How is color used in document design?

  • What kinds of problems are faced when designing documents that the use of color is often a solution to?
  • What kinds of problems are faced when actually using color in documents?

I’m trying to provide guidance for the next major version of a mature piece of document design and typesetting software. We have a good idea of where much of the project needs to be in this next version, but color support needs to be re-worked to solve real-world problems in the industry.

Since the color portion of the software is something of a wireframe at this point (more like a rectangle drawn with a worn crayon), I would like to learn more about how color is used in this domain. I’ve thought about it and have done some internet research for most of the night, but I haven’t come up with more than three uses:

  • To draw special attention to various parts of the page
  • To allow for quick navigation either on the page or across pages
  • To implement anti-photocopy measures

These are all a little contrived from my personal, very limited experiences, and some don’t prompt answers to the core question I’m trying to ask myself:

  • What kinds of problems are faced when designing documents that the use of color is often a solution to?
  • What kinds of problems are faced when actually using color in documents?

I likely don’t even know what I don’t know in this domain, so external references to textbooks/essays/articles are also welcome.

Answer

I do a lot of typesetting with LaTeX and use colour quite extensively in most of my documents. For my purposes, I use it in the following ways:

  • Branding: This is probably the most common reason that I use colour, as frequently the documents I am writing are tied very specifically to an organisation. Especially with widely distributed documents, I want the reader to have a strong association as to where the document originated.
  • Emphasis: I often use a particular colour (within a palette chosen for branding) to emphasise certain text elements (or wrap them in a coloured block) in a consistent way throughout a document. This could be for example: quotes, methodology, remarks, case studies (think medical book), etc.
  • Easier Navigation: I work with a lot of .pdf documents that make extensive use of hypertext links throughout the document, including references to figures, sections, citations, and back-references from the citations. I will often use colour to highlight what text and/or numbers are hypertext, to distinguish them quickly from the rest of the text for the reader. In my bibliographies, I often use two distinct colours: (1) for hyperlinks indicating urls or doi numbers and (2) for back-refs, to allow the reader to either quickly follow a document link or get quickly back to their position in the text, visually. Colour can be useful in this way to allow the reader to save time when they know what they are looking for. This is both emphasis and distinction.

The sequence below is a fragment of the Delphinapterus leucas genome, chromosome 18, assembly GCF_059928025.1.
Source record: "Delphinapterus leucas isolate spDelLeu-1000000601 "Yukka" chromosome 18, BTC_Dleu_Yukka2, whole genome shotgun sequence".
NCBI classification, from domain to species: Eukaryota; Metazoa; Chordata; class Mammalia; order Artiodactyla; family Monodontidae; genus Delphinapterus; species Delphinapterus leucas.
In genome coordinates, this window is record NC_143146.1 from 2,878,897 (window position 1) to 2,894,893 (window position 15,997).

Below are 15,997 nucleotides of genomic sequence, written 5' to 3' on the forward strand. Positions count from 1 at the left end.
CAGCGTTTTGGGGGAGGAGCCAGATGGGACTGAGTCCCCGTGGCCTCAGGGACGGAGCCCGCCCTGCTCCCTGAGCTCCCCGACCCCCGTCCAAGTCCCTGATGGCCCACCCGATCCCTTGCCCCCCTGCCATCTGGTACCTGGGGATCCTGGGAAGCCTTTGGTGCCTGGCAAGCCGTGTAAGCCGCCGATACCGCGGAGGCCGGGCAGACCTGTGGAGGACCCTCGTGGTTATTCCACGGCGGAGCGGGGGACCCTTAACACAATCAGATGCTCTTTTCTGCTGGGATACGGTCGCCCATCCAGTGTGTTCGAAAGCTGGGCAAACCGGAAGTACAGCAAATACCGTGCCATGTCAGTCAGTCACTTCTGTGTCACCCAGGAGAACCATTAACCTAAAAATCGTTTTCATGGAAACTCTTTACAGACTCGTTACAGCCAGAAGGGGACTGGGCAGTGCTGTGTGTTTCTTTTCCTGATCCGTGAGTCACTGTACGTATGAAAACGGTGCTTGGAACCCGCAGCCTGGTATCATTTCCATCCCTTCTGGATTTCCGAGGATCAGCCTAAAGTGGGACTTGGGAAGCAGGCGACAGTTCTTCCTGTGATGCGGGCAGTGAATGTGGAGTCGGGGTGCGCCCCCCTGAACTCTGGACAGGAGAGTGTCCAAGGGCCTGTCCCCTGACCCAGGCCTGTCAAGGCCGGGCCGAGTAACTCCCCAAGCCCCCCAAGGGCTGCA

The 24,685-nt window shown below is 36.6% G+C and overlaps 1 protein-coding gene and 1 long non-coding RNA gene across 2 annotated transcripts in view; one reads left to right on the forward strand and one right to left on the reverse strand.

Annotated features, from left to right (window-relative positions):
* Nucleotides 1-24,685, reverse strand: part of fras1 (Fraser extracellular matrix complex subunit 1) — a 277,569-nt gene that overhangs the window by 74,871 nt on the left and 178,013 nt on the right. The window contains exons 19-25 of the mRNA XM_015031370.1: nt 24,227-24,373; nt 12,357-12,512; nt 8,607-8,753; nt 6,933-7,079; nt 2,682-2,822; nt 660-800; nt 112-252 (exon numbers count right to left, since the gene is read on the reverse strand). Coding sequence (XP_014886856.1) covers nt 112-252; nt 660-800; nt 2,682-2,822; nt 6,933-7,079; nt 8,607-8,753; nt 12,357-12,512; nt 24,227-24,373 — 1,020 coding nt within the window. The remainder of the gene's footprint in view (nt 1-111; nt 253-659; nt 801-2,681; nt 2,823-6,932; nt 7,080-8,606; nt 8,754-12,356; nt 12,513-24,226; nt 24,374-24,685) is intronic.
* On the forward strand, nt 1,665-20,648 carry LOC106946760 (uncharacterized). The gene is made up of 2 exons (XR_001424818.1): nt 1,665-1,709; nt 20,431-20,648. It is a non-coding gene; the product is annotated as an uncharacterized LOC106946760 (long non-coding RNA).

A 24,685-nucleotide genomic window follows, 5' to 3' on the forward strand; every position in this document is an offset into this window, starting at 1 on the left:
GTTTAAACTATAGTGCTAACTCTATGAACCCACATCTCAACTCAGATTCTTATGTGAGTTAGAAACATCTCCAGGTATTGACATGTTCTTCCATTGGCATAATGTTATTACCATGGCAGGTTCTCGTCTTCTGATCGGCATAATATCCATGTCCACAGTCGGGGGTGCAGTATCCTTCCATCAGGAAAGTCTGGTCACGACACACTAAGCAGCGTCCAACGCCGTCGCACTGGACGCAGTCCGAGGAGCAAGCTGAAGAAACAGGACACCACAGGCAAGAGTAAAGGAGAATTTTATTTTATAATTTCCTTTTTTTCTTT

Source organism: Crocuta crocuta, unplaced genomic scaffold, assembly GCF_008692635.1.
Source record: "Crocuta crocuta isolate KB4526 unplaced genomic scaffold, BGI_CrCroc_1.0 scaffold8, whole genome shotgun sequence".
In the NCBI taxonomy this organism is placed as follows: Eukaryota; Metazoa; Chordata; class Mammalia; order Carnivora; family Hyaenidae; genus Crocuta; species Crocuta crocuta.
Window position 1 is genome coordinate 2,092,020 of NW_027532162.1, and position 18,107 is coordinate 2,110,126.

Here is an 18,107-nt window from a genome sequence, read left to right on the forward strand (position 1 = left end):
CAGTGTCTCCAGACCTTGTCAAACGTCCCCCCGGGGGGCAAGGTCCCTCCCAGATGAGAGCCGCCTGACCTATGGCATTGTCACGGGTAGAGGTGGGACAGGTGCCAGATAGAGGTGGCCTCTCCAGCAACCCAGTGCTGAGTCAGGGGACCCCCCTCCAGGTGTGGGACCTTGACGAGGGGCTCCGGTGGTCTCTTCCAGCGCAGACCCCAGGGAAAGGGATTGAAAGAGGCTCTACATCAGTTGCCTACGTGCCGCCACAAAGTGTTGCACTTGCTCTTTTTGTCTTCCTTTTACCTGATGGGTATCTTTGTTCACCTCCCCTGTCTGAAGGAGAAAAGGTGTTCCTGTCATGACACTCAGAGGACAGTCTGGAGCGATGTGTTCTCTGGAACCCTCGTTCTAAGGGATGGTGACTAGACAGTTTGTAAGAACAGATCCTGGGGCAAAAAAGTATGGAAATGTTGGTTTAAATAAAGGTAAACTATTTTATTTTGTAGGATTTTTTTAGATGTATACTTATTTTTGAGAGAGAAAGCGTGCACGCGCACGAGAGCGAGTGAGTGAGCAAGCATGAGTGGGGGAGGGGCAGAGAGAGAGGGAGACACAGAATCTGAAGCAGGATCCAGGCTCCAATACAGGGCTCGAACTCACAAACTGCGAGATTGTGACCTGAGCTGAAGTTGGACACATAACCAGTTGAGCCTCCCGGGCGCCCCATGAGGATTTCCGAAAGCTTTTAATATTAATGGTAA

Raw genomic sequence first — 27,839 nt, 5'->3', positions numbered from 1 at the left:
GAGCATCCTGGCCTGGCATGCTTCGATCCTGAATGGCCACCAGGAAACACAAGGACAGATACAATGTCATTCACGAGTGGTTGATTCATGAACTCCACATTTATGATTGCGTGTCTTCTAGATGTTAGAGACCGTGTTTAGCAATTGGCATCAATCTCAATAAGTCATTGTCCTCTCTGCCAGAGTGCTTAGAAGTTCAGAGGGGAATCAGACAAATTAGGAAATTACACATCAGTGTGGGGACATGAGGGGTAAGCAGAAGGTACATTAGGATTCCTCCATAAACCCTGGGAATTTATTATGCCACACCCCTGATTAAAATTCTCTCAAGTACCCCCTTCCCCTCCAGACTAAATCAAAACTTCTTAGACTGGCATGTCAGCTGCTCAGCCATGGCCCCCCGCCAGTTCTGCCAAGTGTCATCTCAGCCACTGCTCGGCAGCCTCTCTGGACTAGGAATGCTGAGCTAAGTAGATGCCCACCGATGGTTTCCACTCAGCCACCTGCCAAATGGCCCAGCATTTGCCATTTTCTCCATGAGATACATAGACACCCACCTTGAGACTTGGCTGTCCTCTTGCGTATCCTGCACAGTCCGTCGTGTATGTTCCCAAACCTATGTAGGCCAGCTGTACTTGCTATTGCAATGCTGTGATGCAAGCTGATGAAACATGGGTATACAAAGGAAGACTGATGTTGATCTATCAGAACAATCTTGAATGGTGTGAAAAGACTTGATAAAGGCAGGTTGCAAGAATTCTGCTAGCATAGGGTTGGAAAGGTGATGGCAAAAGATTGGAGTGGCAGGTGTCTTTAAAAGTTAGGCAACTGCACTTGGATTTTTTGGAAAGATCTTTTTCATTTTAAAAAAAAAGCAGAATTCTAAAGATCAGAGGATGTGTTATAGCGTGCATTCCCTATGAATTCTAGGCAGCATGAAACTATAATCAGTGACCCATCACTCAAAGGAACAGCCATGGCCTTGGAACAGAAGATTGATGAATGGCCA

• For example 1, a recent document that I completed has different coloured boxes (within the branding palette) for research methodology (at the beginning of each chapter), for a case study that was done to apply a theoretical framework (highlighted as appropriate throughout the document, to set it apart from the text and note that it was a case study), and for definitions (to highlight that a new term was being introduced), as well as for quotes from field interviews.
    • For example 2, a large document was divided into parts, then chapters, then sections, then subsections, and then subsubsections. Apart from page numbers, the .pdf navigation pane, etc. I wanted to have a quick visual way for a reader to quickly find a new “part” of the document. The parts were divided with a page that was made completely one colour with the part number giant on the page in a separate colour. Then a reader scrolling quickly through the .pdf or flipping through a paper copy will get a flash of colour to know they’re in the new part.
  • Figures and Diagrams: Fairly obvious, but figures and diagrams are typically a lot more understandable – and can convey more information – when done in colour.
  • Visual Appeal: Documents simply look better with a nicely chosen, consistent, and well implemented colour scheme.

For problems with using colour. I would highlight a few things:

  • Bad Design: Improper use, inconsistent use, overuse, or a poor choice of colours can make a document much worse visually. This could distract the reader from what is actually important, which is the content, or it could detract from the reading experience in general, or cause the reader to just avoid the document entirely.
  • Cost: Printing documents in colour can be expensive
  • Complexity: Choosing a proper palette and design elements that convey a sense of the brand, that are visually appealing, that work for as wide a readership as possible, that can be printed properly, that work well on paper and on screen, that assist in comprehension, etc. just adds more challenge and complexity to document preparation.

Attribution
Source : Link , Question Author : Sean Allred , Answer Author : Daniel

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